How To Love A Human Being

mbg Contributor By Sheryl Paul, M.A.
mbg Contributor
Sheryl Paul, M.A., has guided thousands of people worldwide through her private practice, her best-selling books, her e-courses, and her website. She has her master's in Psychology Counseling from the Pacifica Graduate Institute, and is the author of The Wisdom of Anxiety: How Worry and Intrusive Thoughts Are Gifts to Help You Heal.

This is one of my tell-it-like-it-is posts, the kind in which I blow the whistle on the veil of falsity and illusion that our culture encourages around intimate relationships. Because we're inundated with fantasy via Hollywood and Disney, we develop false beliefs early in life that relationships shouldn't be hard and that our romantic other should be something akin to a god or goddess.

In the early stages, when the honeymoon euphoria releases endorphins and other lovely hormones into our bodies, we may, indeed gaze upon our partners like they're a magic elixir arrived to induce a state of constant happiness. But as this drug wears off, as it always will, the sizzle fades, the glow dims, and we start to realize that we're with a regular human being. And regular human beings are far from perfect.

My clients often feel profound guilt for thinking or feeling less-than-blissful thoughts or feelings about their partner. They clearly don't know that it's normal not to feel madly in love every moment of every day, and that it's normal to feel annoyed or irritated at times. It's normal to look at your partner like he or she is an alien descended from Mars, and it's normal to wish they were different.

So let go of the guilt, and read the following list to know that you're far from alone when you react negatively to your partner's inherently flawed and beautiful humanness.

The truth about human beings:

  • They say goofy things
  • They tell dumb jokes
  • They're insensitive
  • They have bad breath
  • They have bad hair
  • They'll say things in front of your kids that you wish they hadn't
  • They're grumpy
  • They're moody
  • They're quiet
  • They don't load the dishwasher "right"
  • They're controlling
  • They'll nitpick and nag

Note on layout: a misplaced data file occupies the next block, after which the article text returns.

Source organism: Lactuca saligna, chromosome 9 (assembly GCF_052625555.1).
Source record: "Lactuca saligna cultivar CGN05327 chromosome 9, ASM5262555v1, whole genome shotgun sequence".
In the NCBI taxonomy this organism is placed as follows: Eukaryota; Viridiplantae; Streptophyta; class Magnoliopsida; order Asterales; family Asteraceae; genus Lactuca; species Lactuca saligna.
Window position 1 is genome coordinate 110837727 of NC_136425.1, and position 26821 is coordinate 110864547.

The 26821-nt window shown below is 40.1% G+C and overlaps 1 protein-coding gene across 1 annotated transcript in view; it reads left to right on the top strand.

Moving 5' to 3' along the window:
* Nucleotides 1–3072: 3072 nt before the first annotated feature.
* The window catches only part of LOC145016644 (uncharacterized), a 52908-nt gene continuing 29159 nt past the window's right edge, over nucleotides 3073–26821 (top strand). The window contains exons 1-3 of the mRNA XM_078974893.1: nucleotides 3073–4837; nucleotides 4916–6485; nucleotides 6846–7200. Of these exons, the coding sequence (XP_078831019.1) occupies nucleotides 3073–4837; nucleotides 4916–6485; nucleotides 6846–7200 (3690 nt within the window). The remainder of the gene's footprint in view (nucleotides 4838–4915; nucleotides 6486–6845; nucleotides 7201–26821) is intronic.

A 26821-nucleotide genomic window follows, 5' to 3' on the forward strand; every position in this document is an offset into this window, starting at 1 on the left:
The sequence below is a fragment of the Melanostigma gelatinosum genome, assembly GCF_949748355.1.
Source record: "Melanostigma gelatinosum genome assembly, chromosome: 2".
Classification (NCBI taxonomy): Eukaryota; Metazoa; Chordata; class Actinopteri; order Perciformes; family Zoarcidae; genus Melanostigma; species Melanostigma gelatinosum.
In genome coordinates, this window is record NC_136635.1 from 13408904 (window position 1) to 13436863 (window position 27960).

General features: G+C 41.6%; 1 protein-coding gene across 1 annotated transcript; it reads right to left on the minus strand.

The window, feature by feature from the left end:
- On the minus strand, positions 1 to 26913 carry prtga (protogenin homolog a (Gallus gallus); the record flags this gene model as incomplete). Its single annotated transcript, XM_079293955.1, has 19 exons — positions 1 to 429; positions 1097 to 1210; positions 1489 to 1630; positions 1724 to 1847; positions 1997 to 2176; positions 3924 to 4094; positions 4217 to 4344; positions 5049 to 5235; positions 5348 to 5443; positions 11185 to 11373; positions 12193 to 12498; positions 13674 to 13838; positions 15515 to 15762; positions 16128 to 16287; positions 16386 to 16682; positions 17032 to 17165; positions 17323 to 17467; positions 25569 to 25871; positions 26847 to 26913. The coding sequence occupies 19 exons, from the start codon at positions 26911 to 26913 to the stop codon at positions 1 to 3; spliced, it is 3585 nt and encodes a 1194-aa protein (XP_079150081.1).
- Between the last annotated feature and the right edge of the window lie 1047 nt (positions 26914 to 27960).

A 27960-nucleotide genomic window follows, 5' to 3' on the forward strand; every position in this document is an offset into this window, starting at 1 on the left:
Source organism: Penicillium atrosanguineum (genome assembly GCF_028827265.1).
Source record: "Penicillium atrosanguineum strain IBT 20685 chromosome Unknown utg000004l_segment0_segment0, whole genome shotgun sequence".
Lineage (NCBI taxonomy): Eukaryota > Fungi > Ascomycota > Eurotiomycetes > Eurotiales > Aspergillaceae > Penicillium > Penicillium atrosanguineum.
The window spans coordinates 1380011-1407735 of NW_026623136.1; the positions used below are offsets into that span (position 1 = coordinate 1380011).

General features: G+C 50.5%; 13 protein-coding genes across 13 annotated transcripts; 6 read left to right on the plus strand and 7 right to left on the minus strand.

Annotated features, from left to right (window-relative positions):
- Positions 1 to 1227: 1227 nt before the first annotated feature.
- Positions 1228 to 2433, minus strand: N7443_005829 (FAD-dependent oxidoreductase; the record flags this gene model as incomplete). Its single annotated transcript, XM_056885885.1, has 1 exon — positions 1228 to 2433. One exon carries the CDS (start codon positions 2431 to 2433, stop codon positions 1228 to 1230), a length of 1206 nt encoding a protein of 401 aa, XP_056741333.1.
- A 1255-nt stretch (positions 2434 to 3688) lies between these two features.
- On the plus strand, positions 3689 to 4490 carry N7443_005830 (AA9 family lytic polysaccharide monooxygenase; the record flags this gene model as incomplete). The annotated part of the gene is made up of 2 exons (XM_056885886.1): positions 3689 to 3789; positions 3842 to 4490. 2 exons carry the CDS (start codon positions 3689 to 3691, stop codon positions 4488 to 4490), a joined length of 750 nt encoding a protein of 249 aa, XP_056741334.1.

• They'll have road rage

In short, if you're in an intimate relationship and especially if you're a Highly Sensitive Person, you're going to feel irritated and turned off at times. Again, this in itself isn't a problem.

The problem arises when the overlay of shoulds and shouldn'ts enters your mind because you've fallen prey to the Hollywood fantasy that your partner should be a glossy, minty-breathed hero who always speaks intelligently and cracks clever jokes. She should be refined, successful, well-dressed and a sex goddess in bed.

Because, of course, behind the silver screen, everyone is polished and perfected. If they have bad breath you wouldn't know it. Every hair is smoothed into place. Every joke is scripted by a group of creative people sitting in rooms thinking up clever lines. This isn't reality.

Wouldn't it be nice if we didn't have to work so hard to create a healthy template for what to expect from our partners? Wouldn't it be helpful if the media told us the truth so that we weren't constantly comparing our relationships to unrealistic fantasies?

But since our culture insists on transmitting and upholding a fantasy, I'll tell the truth here: your partner will look unattractive to you at times. And it's not necessarily because you're in a projection or you're disconnected from your essence, although it could be. It may just because he or she is human.

And guess what?

You're human, too! Everything I've written above applies to you. Grabbing the mirror instead of the magnifying glass can help soften the judgement that easily flies from mind or mouth when the irritation that you're with a flawed, imperfect human being overwhelms you.

One on the most important skills in cultivating and sustaining a healthy relationship is learning to accept your partners quirks and foibles. And after you accept them, you will eventually learn to love them. That's when you've shifted from the adolescent state of infatuation that our culture calls "being in love" to the real, mature love that runs like a river beneath a solid, loving, lifelong relationship.

Sheryl Paul, M.A.
Sheryl Paul, M.A.
Sheryl Paul, M.A., has guided thousands of people worldwide through her private practice, her...
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Sheryl Paul, M.A.
Sheryl Paul, M.A.
Sheryl Paul, M.A., has guided thousands of people worldwide through...
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